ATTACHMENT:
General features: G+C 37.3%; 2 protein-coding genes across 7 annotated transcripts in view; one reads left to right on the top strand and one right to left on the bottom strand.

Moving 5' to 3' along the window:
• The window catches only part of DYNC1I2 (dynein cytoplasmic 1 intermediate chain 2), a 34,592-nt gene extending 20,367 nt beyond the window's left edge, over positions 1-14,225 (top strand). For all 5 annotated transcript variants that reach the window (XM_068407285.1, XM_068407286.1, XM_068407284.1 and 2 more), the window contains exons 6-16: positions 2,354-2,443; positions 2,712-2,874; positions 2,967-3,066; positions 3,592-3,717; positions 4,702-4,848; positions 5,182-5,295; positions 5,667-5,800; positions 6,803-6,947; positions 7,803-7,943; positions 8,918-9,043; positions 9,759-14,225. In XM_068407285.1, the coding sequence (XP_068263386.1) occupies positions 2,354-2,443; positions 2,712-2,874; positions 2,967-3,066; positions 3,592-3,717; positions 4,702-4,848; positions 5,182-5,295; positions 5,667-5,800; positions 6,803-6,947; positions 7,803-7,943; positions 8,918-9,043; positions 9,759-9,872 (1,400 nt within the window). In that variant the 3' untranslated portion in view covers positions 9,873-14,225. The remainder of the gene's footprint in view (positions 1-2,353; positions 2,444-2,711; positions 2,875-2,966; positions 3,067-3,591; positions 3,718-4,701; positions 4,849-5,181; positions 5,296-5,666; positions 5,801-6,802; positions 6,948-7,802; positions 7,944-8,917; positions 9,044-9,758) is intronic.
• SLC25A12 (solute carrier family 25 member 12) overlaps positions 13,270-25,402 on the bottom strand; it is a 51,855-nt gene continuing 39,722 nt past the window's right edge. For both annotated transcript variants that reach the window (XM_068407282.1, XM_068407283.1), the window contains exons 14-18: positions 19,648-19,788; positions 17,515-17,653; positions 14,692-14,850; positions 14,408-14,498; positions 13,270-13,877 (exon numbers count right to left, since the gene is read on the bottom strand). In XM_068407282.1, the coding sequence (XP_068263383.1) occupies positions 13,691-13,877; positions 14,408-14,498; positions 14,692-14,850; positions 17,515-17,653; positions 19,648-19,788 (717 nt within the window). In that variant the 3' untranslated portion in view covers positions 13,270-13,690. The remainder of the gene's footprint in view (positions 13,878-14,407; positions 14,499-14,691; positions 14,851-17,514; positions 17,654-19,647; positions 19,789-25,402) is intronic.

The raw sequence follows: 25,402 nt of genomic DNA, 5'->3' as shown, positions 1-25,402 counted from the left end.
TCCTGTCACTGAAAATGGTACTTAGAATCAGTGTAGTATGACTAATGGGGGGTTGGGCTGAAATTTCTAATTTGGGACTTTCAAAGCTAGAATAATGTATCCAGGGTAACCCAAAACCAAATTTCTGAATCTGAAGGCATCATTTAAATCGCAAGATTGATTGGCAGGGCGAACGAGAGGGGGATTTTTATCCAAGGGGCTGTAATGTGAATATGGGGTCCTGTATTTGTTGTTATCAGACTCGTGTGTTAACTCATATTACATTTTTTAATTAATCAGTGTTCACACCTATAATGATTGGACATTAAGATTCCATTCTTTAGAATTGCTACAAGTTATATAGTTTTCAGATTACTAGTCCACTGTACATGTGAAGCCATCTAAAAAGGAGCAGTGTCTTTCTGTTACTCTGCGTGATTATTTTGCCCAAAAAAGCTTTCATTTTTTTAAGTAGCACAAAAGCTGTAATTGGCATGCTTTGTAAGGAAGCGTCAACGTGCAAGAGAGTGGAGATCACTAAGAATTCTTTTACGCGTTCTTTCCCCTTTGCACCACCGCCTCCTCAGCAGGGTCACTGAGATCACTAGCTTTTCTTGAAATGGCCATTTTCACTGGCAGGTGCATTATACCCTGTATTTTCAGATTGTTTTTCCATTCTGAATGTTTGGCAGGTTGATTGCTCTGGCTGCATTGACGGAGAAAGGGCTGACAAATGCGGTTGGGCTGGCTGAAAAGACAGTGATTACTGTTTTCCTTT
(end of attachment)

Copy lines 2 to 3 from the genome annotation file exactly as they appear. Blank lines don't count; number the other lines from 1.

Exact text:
Moving 5' to 3' along the window:
• The window catches only part of DYNC1I2 (dynein cytoplasmic 1 intermediate chain 2), a 34,592-nt gene extending 20,367 nt beyond the window's left edge, over positions 1-14,225 (top strand). For all 5 annotated transcript variants that reach the window (XM_068407285.1, XM_068407286.1, XM_068407284.1 and 2 more), the window contains exons 6-16: positions 2,354-2,443; positions 2,712-2,874; positions 2,967-3,066; positions 3,592-3,717; positions 4,702-4,848; positions 5,182-5,295; positions 5,667-5,800; positions 6,803-6,947; positions 7,803-7,943; positions 8,918-9,043; positions 9,759-14,225. In XM_068407285.1, the coding sequence (XP_068263386.1) occupies positions 2,354-2,443; positions 2,712-2,874; positions 2,967-3,066; positions 3,592-3,717; positions 4,702-4,848; positions 5,182-5,295; positions 5,667-5,800; positions 6,803-6,947; positions 7,803-7,943; positions 8,918-9,043; positions 9,759-9,872 (1,400 nt within the window). In that variant the 3' untranslated portion in view covers positions 9,873-14,225. The remainder of the gene's footprint in view (positions 1-2,353; positions 2,444-2,711; positions 2,875-2,966; positions 3,067-3,591; positions 3,718-4,701; positions 4,849-5,181; positions 5,296-5,666; positions 5,801-6,802; positions 6,948-7,802; positions 7,944-8,917; positions 9,044-9,758) is intronic.